Within my House

A poem by Fay Inchfawn

First, there's the entrance, narrow, and so small,
The hat-stand seems to fill the tiny hall;
That staircase, too, has such an awkward bend,
The carpet rucks, and rises up on end!
Then, all the rooms are cramped and close together;
And there's a musty smell in rainy weather.
Yes, and it makes the daily work go hard
To have the only tap across a yard.
These creaking doors, these draughts, this battered paint,
Would try, I think, the temper of a saint,

How often had I railed against these things,
With envies, and with bitter murmurings
For spacious rooms, and sunny garden plots!
Until one day,
Washing the breakfast dishes, so I think,
I paused a moment in my work to pray;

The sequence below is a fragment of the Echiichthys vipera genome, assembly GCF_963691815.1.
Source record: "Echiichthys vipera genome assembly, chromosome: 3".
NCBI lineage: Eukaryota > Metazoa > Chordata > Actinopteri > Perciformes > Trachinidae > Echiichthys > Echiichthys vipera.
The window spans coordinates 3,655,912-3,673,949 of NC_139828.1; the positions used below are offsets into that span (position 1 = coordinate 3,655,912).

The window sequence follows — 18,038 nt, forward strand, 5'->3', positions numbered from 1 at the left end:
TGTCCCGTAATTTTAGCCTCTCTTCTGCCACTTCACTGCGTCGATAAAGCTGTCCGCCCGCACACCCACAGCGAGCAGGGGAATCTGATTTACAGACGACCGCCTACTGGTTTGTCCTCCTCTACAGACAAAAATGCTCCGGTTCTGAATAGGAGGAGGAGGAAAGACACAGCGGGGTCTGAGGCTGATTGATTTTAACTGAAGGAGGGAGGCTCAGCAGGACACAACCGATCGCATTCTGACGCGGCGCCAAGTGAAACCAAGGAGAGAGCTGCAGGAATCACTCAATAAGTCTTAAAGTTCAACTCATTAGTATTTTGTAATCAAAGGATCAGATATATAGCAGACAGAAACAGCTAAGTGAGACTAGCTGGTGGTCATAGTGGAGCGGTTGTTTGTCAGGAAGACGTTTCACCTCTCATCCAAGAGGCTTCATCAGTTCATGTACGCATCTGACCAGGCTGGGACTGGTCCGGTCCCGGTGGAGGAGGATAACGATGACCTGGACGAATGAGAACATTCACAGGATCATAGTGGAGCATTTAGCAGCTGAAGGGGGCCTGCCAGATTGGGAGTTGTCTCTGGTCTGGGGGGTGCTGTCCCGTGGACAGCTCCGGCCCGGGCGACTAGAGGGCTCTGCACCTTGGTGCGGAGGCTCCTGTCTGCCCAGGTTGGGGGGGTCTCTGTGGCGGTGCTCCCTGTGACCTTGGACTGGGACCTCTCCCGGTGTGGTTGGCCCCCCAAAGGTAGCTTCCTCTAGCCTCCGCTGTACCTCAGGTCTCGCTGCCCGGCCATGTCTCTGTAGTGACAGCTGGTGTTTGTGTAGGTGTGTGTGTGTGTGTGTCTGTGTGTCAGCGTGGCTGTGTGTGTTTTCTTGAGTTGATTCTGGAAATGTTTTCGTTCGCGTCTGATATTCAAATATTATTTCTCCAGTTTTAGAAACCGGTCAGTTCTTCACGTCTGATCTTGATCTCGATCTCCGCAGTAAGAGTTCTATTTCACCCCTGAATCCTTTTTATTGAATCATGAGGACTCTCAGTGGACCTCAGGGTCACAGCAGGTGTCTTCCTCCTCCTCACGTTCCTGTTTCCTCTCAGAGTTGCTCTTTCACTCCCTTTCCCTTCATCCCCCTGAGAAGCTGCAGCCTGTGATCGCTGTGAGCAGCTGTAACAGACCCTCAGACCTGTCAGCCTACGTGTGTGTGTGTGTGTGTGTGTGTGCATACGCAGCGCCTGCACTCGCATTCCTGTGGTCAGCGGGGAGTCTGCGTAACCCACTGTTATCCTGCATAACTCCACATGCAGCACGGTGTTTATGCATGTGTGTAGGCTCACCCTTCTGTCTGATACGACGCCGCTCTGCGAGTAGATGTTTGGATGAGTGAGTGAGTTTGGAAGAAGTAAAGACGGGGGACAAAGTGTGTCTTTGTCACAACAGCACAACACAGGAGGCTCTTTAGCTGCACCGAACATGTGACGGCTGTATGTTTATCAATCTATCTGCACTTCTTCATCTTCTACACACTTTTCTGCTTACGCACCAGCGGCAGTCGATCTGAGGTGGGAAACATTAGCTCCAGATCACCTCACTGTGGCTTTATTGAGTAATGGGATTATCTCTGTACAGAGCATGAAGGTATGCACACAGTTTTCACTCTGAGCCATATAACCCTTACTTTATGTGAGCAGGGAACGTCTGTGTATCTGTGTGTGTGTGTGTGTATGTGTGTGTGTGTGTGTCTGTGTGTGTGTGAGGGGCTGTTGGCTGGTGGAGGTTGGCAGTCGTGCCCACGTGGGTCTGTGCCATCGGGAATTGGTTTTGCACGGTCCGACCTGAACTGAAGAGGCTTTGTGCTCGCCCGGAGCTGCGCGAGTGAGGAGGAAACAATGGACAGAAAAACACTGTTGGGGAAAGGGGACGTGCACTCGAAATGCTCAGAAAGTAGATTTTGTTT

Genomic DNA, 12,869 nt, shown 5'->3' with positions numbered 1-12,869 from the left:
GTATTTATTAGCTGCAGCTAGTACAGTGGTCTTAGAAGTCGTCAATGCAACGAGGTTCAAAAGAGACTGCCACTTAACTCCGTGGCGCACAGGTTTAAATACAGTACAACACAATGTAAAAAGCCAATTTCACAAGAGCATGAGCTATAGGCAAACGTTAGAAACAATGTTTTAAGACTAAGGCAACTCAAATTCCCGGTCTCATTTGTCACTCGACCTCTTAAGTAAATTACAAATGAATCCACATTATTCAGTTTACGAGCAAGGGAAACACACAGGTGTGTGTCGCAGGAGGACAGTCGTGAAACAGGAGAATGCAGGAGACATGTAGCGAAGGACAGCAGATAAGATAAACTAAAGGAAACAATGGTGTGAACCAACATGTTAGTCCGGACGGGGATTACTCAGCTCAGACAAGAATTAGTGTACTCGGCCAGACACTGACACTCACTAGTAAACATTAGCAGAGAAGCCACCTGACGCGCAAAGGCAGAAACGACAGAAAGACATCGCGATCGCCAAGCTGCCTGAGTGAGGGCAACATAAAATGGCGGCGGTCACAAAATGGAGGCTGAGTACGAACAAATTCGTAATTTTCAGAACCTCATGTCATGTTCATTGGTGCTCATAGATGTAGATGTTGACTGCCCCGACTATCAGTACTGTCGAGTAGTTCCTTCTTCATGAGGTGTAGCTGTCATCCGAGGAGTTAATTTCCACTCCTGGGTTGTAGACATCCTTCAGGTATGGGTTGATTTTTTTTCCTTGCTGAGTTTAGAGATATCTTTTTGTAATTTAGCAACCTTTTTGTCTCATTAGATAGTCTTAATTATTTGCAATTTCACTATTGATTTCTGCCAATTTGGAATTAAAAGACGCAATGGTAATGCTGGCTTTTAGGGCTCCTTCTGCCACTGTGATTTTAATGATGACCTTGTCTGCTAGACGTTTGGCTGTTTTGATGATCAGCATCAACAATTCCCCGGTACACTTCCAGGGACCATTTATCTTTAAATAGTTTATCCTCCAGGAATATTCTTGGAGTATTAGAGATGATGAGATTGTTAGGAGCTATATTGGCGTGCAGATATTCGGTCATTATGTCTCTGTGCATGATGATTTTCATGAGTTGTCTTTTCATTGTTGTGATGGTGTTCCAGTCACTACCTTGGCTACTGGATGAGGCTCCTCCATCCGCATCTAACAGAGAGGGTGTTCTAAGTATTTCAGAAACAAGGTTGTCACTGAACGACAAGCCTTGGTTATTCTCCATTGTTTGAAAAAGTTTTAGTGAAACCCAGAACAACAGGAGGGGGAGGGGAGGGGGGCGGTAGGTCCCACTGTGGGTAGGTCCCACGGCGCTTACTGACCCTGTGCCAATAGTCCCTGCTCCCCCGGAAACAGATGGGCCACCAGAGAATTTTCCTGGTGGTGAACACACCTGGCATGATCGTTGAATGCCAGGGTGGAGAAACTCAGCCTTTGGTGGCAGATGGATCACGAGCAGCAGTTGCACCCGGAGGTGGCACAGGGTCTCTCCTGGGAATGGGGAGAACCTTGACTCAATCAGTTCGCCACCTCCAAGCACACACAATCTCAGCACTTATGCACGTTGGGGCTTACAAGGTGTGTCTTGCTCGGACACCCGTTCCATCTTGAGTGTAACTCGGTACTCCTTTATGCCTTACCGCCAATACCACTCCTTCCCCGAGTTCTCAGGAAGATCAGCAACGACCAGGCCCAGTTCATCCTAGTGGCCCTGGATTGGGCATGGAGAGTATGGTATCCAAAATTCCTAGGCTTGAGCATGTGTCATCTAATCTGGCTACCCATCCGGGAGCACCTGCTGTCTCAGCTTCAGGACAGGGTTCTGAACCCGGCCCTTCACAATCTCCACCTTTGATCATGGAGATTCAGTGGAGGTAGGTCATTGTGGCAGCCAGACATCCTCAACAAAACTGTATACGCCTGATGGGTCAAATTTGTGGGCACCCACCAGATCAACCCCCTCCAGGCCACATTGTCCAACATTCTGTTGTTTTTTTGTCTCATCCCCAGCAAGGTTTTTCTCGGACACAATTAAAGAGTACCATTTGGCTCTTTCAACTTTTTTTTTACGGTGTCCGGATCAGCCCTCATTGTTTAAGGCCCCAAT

And then and there
All life seemed suddenly made new and fair;
For, like the Psalmist's dove among the pots
(Those endless pots, that filled the tiny sink!),
My spirit found her wings.

"Lord" (thus I prayed), "it matters not at all
That my poor home is ill-arranged and small:
I, not the house, am straitened; Lord, 'tis I!
Enlarge my foolish heart, that by-and-by
I may look up with such a radiant face
Thou shalt have glory even in this place.
And when I trip, or stumble unawares
In carrying water up these awkward stairs,
Then keep me sweet, and teach me day by day
To tread with patience Thy appointed way.
As for the house . . . . Lord, let it be my part
To walk within it with a perfect heart."

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